Content-Area Literacy

Disciplinary, Content-Area Literacy: An Annotated Bibliography


This short annotated list contains some of Elizabeth Birr Moje’s publications that speak to many of the areas of “productive tension” in the study of content area teaching and learning, such as the tension between generalizable literacy strategies and a disciplinary understanding of reading; the tensions and connections between out-of-school literacies and content area literacies; and the role of identity and agency in content area learning.

Moje is a professor of Literacy, Language and Culture in the Educational Studies Department at the University of Michigan, Ann Arbor.

Moje, Elizabeth Birr. 2008. “Foregrounding the Disciplines in Secondary Literacy Teaching and Learning: A Call for Change.” Journal of Adolescent and Adult Literacy 52 (2): 96–107.

This piece summarizes much of Moje’s thinking about content area literacy and learning over the last decade. She argues for nothing less than reconceptualizing secondary literacy instruction. Moje asks that we begin to think about how to build disciplinary literacy programs rather than ask all teachers to be teachers of reading. Her project requires that we consider what it means to write and read in the subject areas; what constitutes knowledge in the subject areas; and how identity plays into student learning. Moje discusses these issues in the subject areas of math, history, and science. She argues that students’ understanding of how knowledge is produced in the subject areas is more important than the knowledge itself.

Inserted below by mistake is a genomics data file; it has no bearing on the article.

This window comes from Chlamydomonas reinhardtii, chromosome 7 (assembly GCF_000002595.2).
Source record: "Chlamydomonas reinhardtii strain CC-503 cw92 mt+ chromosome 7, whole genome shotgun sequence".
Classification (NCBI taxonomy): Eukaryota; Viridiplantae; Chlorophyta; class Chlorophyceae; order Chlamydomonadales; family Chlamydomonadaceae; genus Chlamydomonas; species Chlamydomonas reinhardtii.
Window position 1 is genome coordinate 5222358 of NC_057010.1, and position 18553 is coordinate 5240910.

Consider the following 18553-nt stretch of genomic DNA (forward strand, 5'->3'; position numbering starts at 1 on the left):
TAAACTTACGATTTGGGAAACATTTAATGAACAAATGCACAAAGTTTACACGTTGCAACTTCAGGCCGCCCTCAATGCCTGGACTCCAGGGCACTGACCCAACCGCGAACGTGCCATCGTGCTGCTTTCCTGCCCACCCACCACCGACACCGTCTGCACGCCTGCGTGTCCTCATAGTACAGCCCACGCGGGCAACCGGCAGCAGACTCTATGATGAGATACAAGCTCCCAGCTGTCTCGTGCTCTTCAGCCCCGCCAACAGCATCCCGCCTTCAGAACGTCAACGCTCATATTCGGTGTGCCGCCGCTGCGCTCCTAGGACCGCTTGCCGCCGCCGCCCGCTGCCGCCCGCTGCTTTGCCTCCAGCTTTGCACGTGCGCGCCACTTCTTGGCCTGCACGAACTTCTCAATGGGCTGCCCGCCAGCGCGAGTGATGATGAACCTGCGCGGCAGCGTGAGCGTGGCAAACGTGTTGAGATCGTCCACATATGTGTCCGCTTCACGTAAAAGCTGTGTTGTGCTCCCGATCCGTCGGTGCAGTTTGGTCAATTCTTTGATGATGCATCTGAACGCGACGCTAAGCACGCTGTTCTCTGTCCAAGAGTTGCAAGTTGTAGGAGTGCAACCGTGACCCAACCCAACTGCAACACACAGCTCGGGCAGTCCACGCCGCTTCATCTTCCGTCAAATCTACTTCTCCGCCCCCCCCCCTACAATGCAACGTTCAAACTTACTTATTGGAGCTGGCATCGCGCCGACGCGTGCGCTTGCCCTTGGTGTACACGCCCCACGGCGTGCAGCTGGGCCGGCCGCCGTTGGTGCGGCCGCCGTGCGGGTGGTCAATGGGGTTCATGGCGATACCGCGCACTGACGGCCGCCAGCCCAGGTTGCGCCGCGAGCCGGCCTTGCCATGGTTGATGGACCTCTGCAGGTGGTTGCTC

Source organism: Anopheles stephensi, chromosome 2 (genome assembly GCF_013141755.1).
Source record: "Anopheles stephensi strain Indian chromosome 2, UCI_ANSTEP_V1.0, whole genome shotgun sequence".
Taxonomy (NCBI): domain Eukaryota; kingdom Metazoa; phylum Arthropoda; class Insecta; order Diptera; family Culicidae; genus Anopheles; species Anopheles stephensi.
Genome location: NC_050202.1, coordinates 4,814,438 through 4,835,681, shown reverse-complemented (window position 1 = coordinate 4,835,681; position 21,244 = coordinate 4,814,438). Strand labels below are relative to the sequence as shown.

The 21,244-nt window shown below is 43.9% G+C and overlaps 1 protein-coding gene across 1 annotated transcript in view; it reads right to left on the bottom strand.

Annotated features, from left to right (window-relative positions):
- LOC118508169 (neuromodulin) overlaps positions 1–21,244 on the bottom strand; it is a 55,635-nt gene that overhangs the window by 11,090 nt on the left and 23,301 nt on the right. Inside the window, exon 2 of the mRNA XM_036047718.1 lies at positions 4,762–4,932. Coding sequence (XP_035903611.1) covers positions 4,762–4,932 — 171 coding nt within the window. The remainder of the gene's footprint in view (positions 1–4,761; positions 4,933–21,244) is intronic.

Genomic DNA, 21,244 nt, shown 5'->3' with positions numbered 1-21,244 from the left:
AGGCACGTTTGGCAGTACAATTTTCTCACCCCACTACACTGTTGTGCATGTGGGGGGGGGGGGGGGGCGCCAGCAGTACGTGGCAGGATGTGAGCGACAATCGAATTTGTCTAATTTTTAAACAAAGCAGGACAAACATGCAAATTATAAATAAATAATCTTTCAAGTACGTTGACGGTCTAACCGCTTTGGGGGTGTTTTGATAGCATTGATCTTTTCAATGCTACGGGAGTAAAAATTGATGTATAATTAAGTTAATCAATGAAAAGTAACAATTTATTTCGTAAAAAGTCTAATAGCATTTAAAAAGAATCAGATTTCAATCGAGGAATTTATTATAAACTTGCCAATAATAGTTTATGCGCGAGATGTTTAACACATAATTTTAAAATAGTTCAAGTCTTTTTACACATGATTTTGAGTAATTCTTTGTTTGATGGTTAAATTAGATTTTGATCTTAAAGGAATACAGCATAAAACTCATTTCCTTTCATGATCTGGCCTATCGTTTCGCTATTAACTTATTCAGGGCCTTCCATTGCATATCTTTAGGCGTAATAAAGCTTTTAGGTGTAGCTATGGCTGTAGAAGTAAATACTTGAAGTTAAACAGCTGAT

Moje, Elizabeth Birr, Melanie Overby, Nicole Tysvaer, and Karen Morris. 2008. “The Complex World of Adolescent Literacy: Myths, Motivations, and Mysteries.” Harvard Educational Review Spring 2008: 107–154.

The authors studied why youth read and write outside of school. They looked at the relationship between out-of-school literacy practices and in-school achievement. They concluded that students do read outside of school but they don’t necessarily read widely enough to affect their school achievement outside of English language arts. They read texts that are situated in their “social networks”: novels about struggling with identity, about people like themselves; in addition, they read for information—self-improvement texts or informational texts about activities in which they and their peers engage. The mystery to which Moje and coauthors refer is how to connect students to a wider variety of reading outside of school and to bridge content area learning with students’ social networks outside of school.

Sutherland, LeeAnn M., S. Botzakis, Elizabeth Birr Moje, and Donna E. Alvermann. 2008. “Drawing on Youth Cultures in Content Learning and Literacy.” In Content Area Reading and Learning: Instructional Strategies, 3rd ed., edited by Diane Lapp, James Flood, and Nancy Farnan, 133–156. Mahwah, NJ: Lawrence Erlbaum.

The authors advocate knowledge of and respect for students’ cultural texts and practices (dress, lyrics, uses of technology, out-of-school reading and writing). They suggest that making links from youth practices and texts to those that adults value is necessary in order for youth to learn in the content areas. The authors provide examples from science, math, ELA, and social studies classes.

McCarthy, Sarah J., and Elizabeth Birr Moje. 2002. “Identity Matters.” Reading Research Quarterly 37 (2): 228–238.